Whitewash Table with Frugal Farmhouse Design

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The other day, I somehow stumbled across Lori's amazing blog: Frugal Farmhouse Design and I'm so glad I did! She has amazing style and taste! When I saw this tutorial on how to mix paint to achieve a whitewash effect, I fell in love! I have been wanting to do something like this to a side table I have, but couldn't figure out exactly how to do it! I was beyond thrilled when Lori agreed to share this technique with our readers! Here's Lori!


I have been playing and experimenting with paint this week. There are two things that I mix really well. One is paint the other is I can make a killer margarita. I had a custom order for a farm table that I needed to get done. The request was that the paint have shades of aqua and blues with a white wash - not to bright and make it look old and original like it has been on the farm table for 100 years. OK - I can do that

I used these great latex flat paint colors by

1.summer basket green

2. florida keys blue

3. navajo white

the table was made from an old pine farmhouse door that had yellow paint as the original finish

I painted the entire table with a quick coat of FLORIDA KEYS BLUE using a small paint roller, it does not have to be perfect or even (you will see why)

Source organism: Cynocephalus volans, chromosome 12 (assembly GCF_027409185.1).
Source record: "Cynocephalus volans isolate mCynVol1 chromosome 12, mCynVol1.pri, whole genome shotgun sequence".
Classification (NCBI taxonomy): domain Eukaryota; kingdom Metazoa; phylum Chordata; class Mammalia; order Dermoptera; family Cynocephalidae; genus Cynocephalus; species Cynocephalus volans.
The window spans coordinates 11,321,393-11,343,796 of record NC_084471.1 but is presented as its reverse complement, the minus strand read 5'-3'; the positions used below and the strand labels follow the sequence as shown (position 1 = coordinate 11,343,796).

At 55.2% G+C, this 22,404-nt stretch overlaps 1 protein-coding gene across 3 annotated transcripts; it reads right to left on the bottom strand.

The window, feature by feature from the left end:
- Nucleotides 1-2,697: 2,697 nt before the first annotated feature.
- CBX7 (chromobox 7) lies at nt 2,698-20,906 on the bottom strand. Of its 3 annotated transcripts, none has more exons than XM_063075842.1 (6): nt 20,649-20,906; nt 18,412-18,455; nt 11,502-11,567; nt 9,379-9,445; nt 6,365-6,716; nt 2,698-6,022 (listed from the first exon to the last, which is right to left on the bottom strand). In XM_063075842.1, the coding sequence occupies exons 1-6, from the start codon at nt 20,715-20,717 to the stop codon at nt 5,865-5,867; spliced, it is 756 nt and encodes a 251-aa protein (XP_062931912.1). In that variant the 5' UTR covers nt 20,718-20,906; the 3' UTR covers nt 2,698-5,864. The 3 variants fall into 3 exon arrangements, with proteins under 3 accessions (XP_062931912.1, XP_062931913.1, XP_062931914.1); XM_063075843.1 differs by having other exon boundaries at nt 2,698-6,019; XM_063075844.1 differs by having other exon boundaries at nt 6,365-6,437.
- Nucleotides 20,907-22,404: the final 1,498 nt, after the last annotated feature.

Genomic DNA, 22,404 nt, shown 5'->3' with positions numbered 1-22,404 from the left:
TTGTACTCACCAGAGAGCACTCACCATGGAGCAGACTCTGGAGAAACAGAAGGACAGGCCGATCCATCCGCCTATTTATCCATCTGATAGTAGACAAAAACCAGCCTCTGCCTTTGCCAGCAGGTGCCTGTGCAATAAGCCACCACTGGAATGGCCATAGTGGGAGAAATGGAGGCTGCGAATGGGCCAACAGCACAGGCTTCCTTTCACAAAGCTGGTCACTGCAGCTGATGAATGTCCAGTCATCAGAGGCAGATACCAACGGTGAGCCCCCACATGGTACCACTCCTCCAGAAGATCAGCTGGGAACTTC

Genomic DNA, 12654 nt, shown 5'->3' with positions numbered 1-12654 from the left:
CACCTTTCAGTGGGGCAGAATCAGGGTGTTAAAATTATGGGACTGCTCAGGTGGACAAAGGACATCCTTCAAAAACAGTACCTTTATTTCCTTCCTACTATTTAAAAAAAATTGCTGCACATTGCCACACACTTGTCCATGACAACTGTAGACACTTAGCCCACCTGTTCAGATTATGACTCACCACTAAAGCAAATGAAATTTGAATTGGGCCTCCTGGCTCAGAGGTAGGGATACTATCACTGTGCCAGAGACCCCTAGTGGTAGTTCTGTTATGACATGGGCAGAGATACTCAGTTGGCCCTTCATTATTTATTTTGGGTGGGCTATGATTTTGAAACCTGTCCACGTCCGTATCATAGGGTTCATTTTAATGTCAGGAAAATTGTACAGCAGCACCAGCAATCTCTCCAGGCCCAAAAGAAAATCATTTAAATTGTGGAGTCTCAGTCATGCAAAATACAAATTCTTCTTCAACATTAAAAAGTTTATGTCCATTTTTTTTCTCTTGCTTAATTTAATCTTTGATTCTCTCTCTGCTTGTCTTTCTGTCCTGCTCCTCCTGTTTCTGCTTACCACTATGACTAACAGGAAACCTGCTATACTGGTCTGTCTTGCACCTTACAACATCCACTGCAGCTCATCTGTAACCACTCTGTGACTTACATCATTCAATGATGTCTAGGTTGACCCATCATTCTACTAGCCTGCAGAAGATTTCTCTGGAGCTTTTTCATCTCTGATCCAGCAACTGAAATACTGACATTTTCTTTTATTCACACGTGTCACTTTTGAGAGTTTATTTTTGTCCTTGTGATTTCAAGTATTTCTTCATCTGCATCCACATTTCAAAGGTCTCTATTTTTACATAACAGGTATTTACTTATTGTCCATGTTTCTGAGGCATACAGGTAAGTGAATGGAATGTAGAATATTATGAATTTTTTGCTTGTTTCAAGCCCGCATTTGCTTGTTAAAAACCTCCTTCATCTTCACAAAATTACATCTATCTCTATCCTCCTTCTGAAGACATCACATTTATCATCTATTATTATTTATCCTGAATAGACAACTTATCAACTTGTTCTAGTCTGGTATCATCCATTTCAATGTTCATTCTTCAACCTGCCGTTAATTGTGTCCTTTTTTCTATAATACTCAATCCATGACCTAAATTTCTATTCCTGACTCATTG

Next - mix up a ratio of approximately 70% water with 30% paint in you next color choice that you would like to layer on (paint should be the consistency of skim milk) I chose SUMMER BASKET GREEN because it was a nice compliment to the blue. Roll it on, right on top of the blue. Again it does not have to be perfect.

Once it is dry it was time for the white wash. Apply one more layer using the same watered down mixture of 70% water with 30% paint give or take a little. I chose NAVAJO WHITE to use as the last layer and to add the look of the white wash.

here is what the white wash looks like being rolled on

when the paint is dry give it a good overall sanding with 250 to 320 grit sand paper. I use an orbital sander. What this does is remove some of the white on the surface and expose the paint colors underneath plus it gives the table a nice overall distressed look.

you can see the original yellow paint as well as the pine wood peeking out

lastly I coated the table with a layer of acrylic to seal the finish

I know it sounds complicated, but the process went along at a pretty fast pace. Using the mini roller makes the paint go on super fast. Because of the sanding at the end, it really did not matter that the paint be perfectly applied. It actually looks better if you are a little messy.


I love the way this turned out! Thanks Lori for sharing your tutorial with us!
Don't forget to go check out Lori's blog HERE!

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Anonymous said...
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Anonymous said...

The table turned out gorgeous and really does have a patina to it. Great job!

Simply Jessabells said...

Wow, I love how this table came out. Great job.

Melissa said...

Another cool technique to try out!!